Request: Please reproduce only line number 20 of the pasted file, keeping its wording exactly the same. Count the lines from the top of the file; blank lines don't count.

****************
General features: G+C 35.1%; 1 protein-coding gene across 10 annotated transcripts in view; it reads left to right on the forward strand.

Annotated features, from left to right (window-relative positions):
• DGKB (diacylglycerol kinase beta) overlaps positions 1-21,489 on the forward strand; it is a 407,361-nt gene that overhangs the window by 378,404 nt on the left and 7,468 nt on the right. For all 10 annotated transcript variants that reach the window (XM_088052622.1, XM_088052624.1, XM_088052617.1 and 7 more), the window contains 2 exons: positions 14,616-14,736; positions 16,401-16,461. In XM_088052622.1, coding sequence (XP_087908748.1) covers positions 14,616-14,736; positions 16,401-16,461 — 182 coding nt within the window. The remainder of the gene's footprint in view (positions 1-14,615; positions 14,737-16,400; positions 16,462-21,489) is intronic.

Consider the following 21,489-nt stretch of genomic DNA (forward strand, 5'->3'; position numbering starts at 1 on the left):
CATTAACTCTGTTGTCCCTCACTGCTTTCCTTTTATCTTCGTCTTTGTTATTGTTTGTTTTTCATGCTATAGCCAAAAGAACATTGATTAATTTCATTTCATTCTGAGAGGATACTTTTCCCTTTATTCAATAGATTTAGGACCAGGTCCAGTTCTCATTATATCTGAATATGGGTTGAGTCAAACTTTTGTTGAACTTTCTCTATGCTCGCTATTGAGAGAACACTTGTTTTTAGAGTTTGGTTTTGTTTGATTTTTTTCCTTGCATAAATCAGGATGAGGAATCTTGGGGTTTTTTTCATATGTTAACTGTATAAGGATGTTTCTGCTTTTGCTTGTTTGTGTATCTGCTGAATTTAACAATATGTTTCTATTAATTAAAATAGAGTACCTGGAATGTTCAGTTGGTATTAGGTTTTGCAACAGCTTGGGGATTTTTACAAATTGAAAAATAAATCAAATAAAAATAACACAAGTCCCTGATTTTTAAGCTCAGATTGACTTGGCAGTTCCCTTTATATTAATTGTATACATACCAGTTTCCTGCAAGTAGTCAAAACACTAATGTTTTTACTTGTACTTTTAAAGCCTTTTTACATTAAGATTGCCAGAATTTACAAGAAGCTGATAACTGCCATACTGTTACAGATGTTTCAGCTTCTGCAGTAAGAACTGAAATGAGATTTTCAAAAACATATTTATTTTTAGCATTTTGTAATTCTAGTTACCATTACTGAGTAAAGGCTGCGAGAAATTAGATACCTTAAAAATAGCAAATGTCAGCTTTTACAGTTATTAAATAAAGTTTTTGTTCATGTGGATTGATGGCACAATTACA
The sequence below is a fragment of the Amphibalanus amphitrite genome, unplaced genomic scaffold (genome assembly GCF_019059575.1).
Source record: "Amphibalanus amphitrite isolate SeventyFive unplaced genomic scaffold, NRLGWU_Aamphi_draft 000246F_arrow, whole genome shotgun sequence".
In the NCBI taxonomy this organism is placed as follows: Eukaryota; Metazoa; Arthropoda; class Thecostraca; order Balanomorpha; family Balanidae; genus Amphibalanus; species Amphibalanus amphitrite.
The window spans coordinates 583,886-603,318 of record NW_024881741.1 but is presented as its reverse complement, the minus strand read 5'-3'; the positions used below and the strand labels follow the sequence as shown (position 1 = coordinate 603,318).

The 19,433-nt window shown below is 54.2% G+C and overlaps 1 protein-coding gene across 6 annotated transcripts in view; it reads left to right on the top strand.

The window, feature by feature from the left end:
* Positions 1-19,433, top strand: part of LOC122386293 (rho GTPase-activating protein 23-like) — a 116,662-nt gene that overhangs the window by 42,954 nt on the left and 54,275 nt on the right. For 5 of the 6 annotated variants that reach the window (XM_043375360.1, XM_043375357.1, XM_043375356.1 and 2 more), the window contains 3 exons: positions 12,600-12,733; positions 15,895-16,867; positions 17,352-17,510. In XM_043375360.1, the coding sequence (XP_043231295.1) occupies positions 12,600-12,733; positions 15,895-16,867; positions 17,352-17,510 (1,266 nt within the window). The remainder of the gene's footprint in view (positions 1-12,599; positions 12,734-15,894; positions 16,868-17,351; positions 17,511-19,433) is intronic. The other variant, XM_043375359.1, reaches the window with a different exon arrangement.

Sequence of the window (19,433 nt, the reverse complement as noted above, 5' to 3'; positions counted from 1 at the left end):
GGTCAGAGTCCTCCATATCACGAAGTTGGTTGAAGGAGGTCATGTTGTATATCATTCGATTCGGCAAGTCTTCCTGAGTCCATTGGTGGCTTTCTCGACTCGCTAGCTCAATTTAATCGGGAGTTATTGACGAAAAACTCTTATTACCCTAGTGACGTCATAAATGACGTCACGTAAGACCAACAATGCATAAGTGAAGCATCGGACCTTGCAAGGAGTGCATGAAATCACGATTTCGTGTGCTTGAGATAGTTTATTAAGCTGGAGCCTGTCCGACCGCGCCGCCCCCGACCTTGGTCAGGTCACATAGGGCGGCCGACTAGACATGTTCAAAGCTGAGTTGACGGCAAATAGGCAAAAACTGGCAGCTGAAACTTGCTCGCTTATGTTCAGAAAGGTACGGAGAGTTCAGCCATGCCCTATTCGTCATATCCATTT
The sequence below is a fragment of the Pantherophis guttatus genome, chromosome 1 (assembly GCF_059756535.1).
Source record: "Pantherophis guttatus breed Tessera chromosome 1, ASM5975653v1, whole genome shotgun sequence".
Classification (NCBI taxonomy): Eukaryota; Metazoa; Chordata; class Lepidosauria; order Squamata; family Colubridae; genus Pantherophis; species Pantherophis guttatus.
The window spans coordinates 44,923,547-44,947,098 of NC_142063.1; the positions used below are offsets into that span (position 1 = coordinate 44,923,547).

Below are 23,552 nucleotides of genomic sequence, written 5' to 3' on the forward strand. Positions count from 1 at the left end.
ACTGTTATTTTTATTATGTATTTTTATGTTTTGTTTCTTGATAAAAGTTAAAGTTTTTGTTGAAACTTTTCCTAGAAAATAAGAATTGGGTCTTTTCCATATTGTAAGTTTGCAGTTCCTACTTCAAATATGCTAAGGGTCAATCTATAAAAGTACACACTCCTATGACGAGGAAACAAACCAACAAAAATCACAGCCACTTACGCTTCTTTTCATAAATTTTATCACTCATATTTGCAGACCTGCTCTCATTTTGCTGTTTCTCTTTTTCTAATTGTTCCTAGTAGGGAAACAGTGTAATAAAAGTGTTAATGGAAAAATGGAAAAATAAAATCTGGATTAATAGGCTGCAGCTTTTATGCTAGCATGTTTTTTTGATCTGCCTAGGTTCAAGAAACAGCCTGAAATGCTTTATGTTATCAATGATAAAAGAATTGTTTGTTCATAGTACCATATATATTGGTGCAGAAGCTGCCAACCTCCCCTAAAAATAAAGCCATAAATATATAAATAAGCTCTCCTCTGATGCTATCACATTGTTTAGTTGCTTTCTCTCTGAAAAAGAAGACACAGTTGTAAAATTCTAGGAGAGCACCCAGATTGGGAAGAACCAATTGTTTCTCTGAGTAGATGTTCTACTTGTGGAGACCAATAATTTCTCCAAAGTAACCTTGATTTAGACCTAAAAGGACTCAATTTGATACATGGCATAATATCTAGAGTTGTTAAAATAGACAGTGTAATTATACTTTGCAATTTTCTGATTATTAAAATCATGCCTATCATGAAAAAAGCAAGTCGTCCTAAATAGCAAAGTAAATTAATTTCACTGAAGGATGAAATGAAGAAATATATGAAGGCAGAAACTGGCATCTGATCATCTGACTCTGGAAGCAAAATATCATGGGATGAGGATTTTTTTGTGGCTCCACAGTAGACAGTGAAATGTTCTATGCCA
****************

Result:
ACTGTTATTTTTATTATGTATTTTTATGTTTTGTTTCTTGATAAAAGTTAAAGTTTTTGTTGAAACTTTTCCTAGAAAATAAGAATTGGGTCTTTTCCATATTGTAAGTTTGCAGTTCCTACTTCAAATATGCTAAGGGTCAATCTATAAAAGTACACACTCCTATGACGAGGAAACAAACCAACAAAAATCACAGCCACTTACGCTTCTTTTCATAAATTTTATCACTCATATTTGCAGACCTGCTCTCATTTTGCTGTTTCTCTTTTTCTAATTGTTCCTAGTAGGGAAACAGTGTAATAAAAGTGTTAATGGAAAAATGGAAAAATAAAATCTGGATTAATAGGCTGCAGCTTTTATGCTAGCATGTTTTTTTGATCTGCCTAGGTTCAAGAAACAGCCTGAAATGCTTTATGTTATCAATGATAAAAGAATTGTTTGTTCATAGTACCATATATATTGGTGCAGAAGCTGCCAACCTCCCCTAAAAATAAAGCCATAAATATATAAATAAGCTCTCCTCTGATGCTATCACATTGTTTAGTTGCTTTCTCTCTGAAAAAGAAGACACAGTTGTAAAATTCTAGGAGAGCACCCAGATTGGGAAGAACCAATTGTTTCTCTGAGTAGATGTTCTACTTGTGGAGACCAATAATTTCTCCAAAGTAACCTTGATTTAGACCTAAAAGGACTCAATTTGATACATGGCATAATATCTAGAGTTGTTAAAATAGACAGTGTAATTATACTTTGCAATTTTCTGATTATTAAAATCATGCCTATCATGAAAAAAGCAAGTCGTCCTAAATAGCAAAGTAAATTAATTTCACTGAAGGATGAAATGAAGAAATATATGAAGGCAGAAACTGGCATCTGATCATCTGACTCTGGAAGCAAAATATCATGGGATGAGGATTTTTTTGTGGCTCCACAGTAGACAGTGAAATGTTCTATGCCA